Meat, eggs, dairy products, and risk of breast cancer in the European Prospective Investigation into Cancer and Nutrition (EPIC) cohort

Valeria Pala, Vittorio Krogh, Franco Berrino, Sabina Sieri, Sara Grioni, Anne Tjønneland, Anja Olsen, Marianne Uhre Jakobsen, Kim Overvad, Françoise Clavel-Chapelon, Marie Christine Boutron-Ruault, Isabelle Romieu, Jakob Linseisen, Sabine Rohrmann, Heiner Boeing, Annika Steffen, Antonia Trichopoulou, Vassiliki Benetou, Androniki Naska, Paolo VineisRosario Tumino, Salvatore Panico, Giovanna Masala, Claudia Agnoli, Dagrun Engeset, Guri Skeie, Eiliv Lund, Eva Ardanaz, Carmen Navarro, Maria José Sánchez, Pilar Amiano, Carlos Alberto Gonzalez Svatetz, Laudina Rodriguez, Elisabet Wirfält, Jonas Manjer, Per Lenner, Göran Hallmans, Petra H M Peeters, Carla H. Van Gils, H. Bas Bueno-de-Mesquita, Fränzel J B Van Duijnhoven, Timothy J. Key, Elizabeth Spencer, Sheila Bingham, Kay Tee Khaw, Pietro Ferrari, Graham Byrnes, Sabina Rinaldi, Teresa Norat, Dominique S. Michaud, Elio Riboli

Research output: Contribution to journalArticlepeer-review

Abstract

Background: A Western diet is associated with breast cancer risk. Objective: We investigated the relation of meat, egg, and dairy product consumption with breast cancer risk by using data from the European Prospective Investigation into Cancer and Nutrition (EPIC). Design: Between 1992 and 2003, information on diet was collected from 319,826 women. Disease hazard ratios were estimated with multivariate Cox proportional hazard models. Results: Breast cancer cases (n = 7119) were observed during 8.8 y (median) of follow-up. No consistent association was found between breast cancer risk and the consumption of any of the food groups under study, when analyzed by both categorical and continuous exposure variable models. High processed meat consumption was associated with a modest increase in breast cancer risk in the categorical model (hazard ratio: 1.10; 95% CI: 1.00, 1.20; highest compared with lowest quintile: P for trend = 0.07). Subgroup analyses suggested an association with butter consumption, limited to premenopausal women (hazard ratio: 1.28; 95% CI: 1.06, 1.53; highest compared with lowest quintile: P for trend = 0.21). Between-country heterogeneity was found for red meat (Q statistic = 18.03; P = 0.05) and was significantly explained (P = 0.023) by the proportion of meat cooked at high temperature. Conclusions: We have not consistently identified intakes of meat, eggs, or dairy products as risk factors for breast cancer. Future studies should investigate the possible role of high-temperature cooking in the relation of red meat intake with breast cancer risk.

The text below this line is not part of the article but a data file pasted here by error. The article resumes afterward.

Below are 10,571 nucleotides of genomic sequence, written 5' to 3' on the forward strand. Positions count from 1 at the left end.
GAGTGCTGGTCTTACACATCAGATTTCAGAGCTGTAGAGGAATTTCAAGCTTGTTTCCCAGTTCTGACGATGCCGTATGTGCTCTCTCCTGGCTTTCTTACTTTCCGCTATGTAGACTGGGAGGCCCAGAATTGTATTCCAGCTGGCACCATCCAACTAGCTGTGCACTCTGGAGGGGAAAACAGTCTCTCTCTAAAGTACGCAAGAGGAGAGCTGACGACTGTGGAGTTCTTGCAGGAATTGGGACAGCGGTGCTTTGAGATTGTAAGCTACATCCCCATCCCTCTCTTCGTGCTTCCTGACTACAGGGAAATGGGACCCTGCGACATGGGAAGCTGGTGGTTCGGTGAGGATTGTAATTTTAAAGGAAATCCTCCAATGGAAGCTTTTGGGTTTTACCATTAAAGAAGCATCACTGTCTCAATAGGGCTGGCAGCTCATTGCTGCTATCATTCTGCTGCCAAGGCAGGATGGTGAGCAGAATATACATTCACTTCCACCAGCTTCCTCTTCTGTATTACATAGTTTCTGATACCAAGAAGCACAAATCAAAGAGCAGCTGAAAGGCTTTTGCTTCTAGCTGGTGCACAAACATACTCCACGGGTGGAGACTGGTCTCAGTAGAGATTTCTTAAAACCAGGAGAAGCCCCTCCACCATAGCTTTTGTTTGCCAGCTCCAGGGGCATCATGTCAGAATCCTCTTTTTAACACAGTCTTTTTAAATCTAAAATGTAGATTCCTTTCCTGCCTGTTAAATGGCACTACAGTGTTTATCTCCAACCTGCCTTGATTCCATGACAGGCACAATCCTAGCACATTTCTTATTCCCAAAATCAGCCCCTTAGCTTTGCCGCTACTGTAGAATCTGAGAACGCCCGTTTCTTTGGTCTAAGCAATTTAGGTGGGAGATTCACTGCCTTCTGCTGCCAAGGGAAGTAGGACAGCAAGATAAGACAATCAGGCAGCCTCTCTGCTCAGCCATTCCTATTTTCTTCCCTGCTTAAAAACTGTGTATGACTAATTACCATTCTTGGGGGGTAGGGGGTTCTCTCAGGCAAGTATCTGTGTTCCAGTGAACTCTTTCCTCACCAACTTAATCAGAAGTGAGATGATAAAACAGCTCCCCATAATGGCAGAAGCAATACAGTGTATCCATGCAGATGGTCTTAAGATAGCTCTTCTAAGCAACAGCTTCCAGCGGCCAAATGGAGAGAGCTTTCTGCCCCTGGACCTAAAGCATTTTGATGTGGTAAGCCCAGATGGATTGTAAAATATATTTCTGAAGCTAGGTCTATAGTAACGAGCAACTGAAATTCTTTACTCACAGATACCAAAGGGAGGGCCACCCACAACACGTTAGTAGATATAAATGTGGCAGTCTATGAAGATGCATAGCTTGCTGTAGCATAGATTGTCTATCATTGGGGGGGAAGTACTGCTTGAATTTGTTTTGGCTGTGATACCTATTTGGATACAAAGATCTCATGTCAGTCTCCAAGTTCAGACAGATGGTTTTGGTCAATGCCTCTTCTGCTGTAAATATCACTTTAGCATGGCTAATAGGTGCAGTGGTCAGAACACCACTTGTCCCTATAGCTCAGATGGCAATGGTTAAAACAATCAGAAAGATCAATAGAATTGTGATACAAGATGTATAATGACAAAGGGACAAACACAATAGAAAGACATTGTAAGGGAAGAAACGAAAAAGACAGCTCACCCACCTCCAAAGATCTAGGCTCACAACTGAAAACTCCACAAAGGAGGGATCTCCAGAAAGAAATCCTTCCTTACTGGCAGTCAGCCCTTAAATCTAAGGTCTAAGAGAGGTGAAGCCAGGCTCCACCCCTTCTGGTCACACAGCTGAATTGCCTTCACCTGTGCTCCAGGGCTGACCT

Original languageEnglish
Pages (from-to)602-612
Number of pages11
JournalAmerican Journal of Clinical Nutrition
Volume90
Issue number3
DOIs
Publication statusPublished - Sep 1 2009

ASJC Scopus subject areas

  • Medicine (miscellaneous)
  • Nutrition and Dietetics
  • Medicine(all)

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